Now it was my turn.
My son was fated to attend the university that I taught at (no matter where it was) because my academic career has been marked by decisions based on ideals rather than rational thought. This has meant that we have never been able to save a small fortune for our children's education. But that was OK, if my children attend the university where I teach at then they can live at home and they only have to pay half tuition. Nothing, and I mean nothing beats the 75 cent bowl of cereal for breakfast.
When I explained this to my son he thought about it for a long time and about half way through high school made an important decision. If I could not afford for him to go to a larger university and he refused to go into debt for his education then there was only one solution. He worked very hard for two years and got a full ride academic scholarship (tuition, residence and fees for four years) to a good university. It was like hitting the lottery.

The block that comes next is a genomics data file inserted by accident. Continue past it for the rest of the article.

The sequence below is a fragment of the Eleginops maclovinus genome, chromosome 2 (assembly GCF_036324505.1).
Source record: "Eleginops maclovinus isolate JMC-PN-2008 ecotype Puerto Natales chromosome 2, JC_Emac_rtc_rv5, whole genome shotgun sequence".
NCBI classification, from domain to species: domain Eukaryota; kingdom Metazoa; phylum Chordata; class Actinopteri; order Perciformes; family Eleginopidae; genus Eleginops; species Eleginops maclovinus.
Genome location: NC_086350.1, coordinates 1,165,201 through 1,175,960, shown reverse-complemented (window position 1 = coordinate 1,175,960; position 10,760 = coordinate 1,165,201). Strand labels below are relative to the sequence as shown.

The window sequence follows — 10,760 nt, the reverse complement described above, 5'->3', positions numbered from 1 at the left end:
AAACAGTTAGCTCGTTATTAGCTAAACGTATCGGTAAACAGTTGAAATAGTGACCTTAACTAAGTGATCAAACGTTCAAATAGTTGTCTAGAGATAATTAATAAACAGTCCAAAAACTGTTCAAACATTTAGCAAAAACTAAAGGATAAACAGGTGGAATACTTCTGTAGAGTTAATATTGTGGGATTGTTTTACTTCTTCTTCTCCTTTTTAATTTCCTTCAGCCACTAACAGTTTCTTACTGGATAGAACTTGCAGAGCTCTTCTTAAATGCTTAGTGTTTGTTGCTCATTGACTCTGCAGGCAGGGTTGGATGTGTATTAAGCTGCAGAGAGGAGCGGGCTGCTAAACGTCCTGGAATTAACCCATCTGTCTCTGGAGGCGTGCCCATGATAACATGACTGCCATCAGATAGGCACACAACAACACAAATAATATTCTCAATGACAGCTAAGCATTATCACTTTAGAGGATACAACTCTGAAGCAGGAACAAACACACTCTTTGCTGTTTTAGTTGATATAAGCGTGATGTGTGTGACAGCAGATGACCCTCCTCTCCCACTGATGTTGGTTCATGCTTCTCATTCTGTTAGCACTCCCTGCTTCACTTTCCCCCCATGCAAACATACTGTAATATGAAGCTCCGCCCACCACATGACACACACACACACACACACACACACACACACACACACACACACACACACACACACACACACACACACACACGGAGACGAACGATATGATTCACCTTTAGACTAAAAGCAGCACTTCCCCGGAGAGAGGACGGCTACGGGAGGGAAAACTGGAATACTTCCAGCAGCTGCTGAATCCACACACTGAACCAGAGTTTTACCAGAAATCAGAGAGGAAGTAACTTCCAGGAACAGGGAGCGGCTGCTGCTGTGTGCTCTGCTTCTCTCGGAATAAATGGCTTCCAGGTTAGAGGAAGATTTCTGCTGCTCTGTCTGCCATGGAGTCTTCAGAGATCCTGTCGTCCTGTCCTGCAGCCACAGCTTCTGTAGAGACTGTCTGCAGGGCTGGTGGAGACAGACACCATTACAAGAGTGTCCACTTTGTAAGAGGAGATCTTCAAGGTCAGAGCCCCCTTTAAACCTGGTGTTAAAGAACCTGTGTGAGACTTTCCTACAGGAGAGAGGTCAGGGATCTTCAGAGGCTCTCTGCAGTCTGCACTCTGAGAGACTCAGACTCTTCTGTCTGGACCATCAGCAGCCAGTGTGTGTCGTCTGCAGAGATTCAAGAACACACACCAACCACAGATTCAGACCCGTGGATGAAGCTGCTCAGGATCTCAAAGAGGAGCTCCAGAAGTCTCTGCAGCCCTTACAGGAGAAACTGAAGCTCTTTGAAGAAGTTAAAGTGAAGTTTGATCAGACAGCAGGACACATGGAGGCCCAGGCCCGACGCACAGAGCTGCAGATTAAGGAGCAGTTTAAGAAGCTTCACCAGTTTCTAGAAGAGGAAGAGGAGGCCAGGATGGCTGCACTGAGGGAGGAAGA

It was a long drive to get him there and we listened to selections from my vast collection of "driving" music from my youth all the way. Somehow the music sounded different on the lonely drive home. It was all rather melancholy and it reminded me of the end of Lord of the Rings where Merry and Pippin show up flying Deus ex Machina Airways to accompany Sam back to Hobbiton. Gandalf famously says "Go in peace! I will not say: do not weep;for not all tears are an evil."
I had to get past it so rummaging around under one of the seats I found an old tape of Monty Python skits. It got me home.
I have work to do and my son has a life to get started but I think I can look into the eyes of those parents with a bit more empathy now.